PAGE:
Sharkwater (2006)

An environmental wakeup call is the focus of this engaging, though fatally flawed documentary about the decimation of the world’s shark population. Toronto-based supermodel/biologist Rob Stewart spent 5 years cobbling together this film in an effort to expose the tragedy of a species being hunted out of existence to satisfy our apparent need for shark fin soup.

First a comment about the film. It sucks. Stewart is obviously committed to the cause and he’s certainly earnest enough but his Dudley-Doright-in-a-Speedo schtick gets in the way of the film’s intent. If you can picture Michael Moore’s more intrusive doc moments dovetailed with an episode of Baywatch, you begin to get the picture. As with almost all documentaries, the less we see of the filmmaker, the better. Can anyone picture Ken Burns or Errol Morris? No. I could run over either of them on Roncey and wouldn’t know who the hell was screaming under the Saab. Getting in the way of the camera, gets in the way of the story is the lesson here.

More importantly and with all due respect to someone who is trying to make a difference, Sharkwater remains a stunning eye-opener. We humans, in the space of less than twenty years, have virtually wiped out the oldest surviving unchanged creature on earth so we can have….. soup. Think about that for a second. Sharks have lived on this planet for 400 million years and we have reduced their numbers by 90% in less than 2 decades. They’ve survived 5 major extinctions, are twice as old as the earliest dinosaurs and rarely (actually almost never) eat us. If they were smarter, they’d eat every single human that stuck so much as a baby toe in the ocean. Our kind can’t regulate itself so bring on the plague Mother Nature, and be damn quick about it. If we are capable of causing the genocide of an entire species by cutting off their fins so we can have a bowl of fucking soup, then our time here is done. We’ve gotta stop this.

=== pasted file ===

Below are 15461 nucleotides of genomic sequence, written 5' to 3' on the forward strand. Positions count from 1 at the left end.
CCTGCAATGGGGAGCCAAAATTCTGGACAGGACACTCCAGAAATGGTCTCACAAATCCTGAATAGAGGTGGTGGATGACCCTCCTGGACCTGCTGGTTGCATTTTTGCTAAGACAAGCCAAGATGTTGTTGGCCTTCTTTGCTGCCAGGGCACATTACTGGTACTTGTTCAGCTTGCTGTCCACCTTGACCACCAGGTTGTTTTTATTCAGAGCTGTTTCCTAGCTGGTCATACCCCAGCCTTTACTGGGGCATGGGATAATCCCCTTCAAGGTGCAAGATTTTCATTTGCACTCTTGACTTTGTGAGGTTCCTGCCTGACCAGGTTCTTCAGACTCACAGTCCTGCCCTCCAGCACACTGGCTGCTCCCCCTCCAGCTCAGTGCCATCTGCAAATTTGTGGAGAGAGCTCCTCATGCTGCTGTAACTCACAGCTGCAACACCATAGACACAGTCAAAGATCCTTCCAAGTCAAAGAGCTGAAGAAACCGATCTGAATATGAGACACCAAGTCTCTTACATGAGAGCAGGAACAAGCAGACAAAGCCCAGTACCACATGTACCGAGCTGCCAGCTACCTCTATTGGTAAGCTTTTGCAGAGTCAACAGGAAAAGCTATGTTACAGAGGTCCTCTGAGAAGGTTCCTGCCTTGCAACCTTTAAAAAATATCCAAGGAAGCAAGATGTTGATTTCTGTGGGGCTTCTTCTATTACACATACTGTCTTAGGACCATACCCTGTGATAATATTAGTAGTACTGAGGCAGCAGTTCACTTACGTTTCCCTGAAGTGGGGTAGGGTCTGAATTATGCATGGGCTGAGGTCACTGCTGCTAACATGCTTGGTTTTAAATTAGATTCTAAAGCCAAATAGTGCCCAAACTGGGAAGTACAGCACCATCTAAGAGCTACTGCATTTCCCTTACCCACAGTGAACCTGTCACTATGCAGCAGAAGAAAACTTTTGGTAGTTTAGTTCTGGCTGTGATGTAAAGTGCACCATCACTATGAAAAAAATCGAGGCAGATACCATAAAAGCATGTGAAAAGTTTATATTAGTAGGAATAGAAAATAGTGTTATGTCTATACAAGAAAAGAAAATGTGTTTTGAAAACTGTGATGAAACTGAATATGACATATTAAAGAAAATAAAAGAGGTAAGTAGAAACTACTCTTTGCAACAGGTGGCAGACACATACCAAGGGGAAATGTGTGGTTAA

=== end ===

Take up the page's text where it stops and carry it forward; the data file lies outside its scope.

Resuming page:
Ignore the Tom Cruise: Marine Biologist elements of Sharkwater and you’re in for a startling and harrowing look at the sick underbelly of a billion dollar black market industry. I’m thinking we should donate all of the revenue from our rentals to one of these foundations. I’d like some input here.


1 comment:

the coelacanth said...

great review! no sarcasm here - i've wanted to see this one for awhile now (and judging by the customer requests for it, so has almost everyone else that rents at the film buff). scary stuff indeed, and certainly a subject that merits a doc, but too bad about the the documentarian. i haven't watched this yet, but will be rushing out to do so now. thanks for the heads up.
p.s. - interestingly, another piscine variety that is nearly as old as sharks is the coelacanth, aka "the living fossil".